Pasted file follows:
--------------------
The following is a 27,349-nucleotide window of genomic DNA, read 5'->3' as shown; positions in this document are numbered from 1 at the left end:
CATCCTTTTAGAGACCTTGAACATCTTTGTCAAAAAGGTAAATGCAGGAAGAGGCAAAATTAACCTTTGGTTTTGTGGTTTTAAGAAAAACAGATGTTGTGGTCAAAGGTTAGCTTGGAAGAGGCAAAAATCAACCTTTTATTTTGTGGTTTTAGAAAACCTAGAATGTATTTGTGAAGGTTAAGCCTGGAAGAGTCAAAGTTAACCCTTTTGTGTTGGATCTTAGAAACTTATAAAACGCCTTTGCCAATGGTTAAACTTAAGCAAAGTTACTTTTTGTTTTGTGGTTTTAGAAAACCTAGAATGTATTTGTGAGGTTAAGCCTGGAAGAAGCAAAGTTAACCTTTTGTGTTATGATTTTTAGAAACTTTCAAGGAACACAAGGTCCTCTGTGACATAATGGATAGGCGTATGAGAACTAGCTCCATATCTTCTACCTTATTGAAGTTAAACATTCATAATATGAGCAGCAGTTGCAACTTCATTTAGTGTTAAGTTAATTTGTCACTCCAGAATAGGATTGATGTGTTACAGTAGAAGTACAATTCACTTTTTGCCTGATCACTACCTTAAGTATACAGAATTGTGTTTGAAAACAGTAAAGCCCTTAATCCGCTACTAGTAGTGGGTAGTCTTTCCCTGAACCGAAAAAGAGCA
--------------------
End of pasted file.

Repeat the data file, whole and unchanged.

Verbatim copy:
The following is a 27,349-nucleotide window of genomic DNA, read 5'->3' as shown; positions in this document are numbered from 1 at the left end:
CATCCTTTTAGAGACCTTGAACATCTTTGTCAAAAAGGTAAATGCAGGAAGAGGCAAAATTAACCTTTGGTTTTGTGGTTTTAAGAAAAACAGATGTTGTGGTCAAAGGTTAGCTTGGAAGAGGCAAAAATCAACCTTTTATTTTGTGGTTTTAGAAAACCTAGAATGTATTTGTGAAGGTTAAGCCTGGAAGAGTCAAAGTTAACCCTTTTGTGTTGGATCTTAGAAACTTATAAAACGCCTTTGCCAATGGTTAAACTTAAGCAAAGTTACTTTTTGTTTTGTGGTTTTAGAAAACCTAGAATGTATTTGTGAGGTTAAGCCTGGAAGAAGCAAAGTTAACCTTTTGTGTTATGATTTTTAGAAACTTTCAAGGAACACAAGGTCCTCTGTGACATAATGGATAGGCGTATGAGAACTAGCTCCATATCTTCTACCTTATTGAAGTTAAACATTCATAATATGAGCAGCAGTTGCAACTTCATTTAGTGTTAAGTTAATTTGTCACTCCAGAATAGGATTGATGTGTTACAGTAGAAGTACAATTCACTTTTTGCCTGATCACTACCTTAAGTATACAGAATTGTGTTTGAAAACAGTAAAGCCCTTAATCCGCTACTAGTAGTGGGTAGTCTTTCCCTGAACCGAAAAAGAGCA